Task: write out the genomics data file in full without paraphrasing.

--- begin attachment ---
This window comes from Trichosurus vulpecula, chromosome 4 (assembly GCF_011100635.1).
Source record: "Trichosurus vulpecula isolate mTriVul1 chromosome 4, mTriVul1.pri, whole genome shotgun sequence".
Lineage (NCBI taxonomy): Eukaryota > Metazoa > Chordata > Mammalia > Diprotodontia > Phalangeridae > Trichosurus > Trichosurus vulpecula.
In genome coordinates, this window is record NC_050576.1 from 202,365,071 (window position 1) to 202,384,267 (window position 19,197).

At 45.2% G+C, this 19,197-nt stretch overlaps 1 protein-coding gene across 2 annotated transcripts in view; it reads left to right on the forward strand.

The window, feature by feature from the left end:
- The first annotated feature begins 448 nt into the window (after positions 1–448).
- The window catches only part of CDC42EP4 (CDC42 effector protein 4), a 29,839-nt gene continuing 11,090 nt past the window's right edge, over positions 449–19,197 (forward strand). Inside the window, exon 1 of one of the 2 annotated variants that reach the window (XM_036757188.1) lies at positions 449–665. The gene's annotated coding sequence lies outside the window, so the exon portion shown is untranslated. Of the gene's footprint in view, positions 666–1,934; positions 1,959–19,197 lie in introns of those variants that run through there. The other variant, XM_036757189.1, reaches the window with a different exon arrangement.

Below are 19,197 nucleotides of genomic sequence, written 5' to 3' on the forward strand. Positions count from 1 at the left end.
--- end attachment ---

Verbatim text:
This window comes from Trichosurus vulpecula, chromosome 4 (assembly GCF_011100635.1).
Source record: "Trichosurus vulpecula isolate mTriVul1 chromosome 4, mTriVul1.pri, whole genome shotgun sequence".
Lineage (NCBI taxonomy): Eukaryota > Metazoa > Chordata > Mammalia > Diprotodontia > Phalangeridae > Trichosurus > Trichosurus vulpecula.
In genome coordinates, this window is record NC_050576.1 from 202,365,071 (window position 1) to 202,384,267 (window position 19,197).

At 45.2% G+C, this 19,197-nt stretch overlaps 1 protein-coding gene across 2 annotated transcripts in view; it reads left to right on the forward strand.

The window, feature by feature from the left end:
- The first annotated feature begins 448 nt into the window (after positions 1–448).
- The window catches only part of CDC42EP4 (CDC42 effector protein 4), a 29,839-nt gene continuing 11,090 nt past the window's right edge, over positions 449–19,197 (forward strand). Inside the window, exon 1 of one of the 2 annotated variants that reach the window (XM_036757188.1) lies at positions 449–665. The gene's annotated coding sequence lies outside the window, so the exon portion shown is untranslated. Of the gene's footprint in view, positions 666–1,934; positions 1,959–19,197 lie in introns of those variants that run through there. The other variant, XM_036757189.1, reaches the window with a different exon arrangement.

Below are 19,197 nucleotides of genomic sequence, written 5' to 3' on the forward strand. Positions count from 1 at the left end.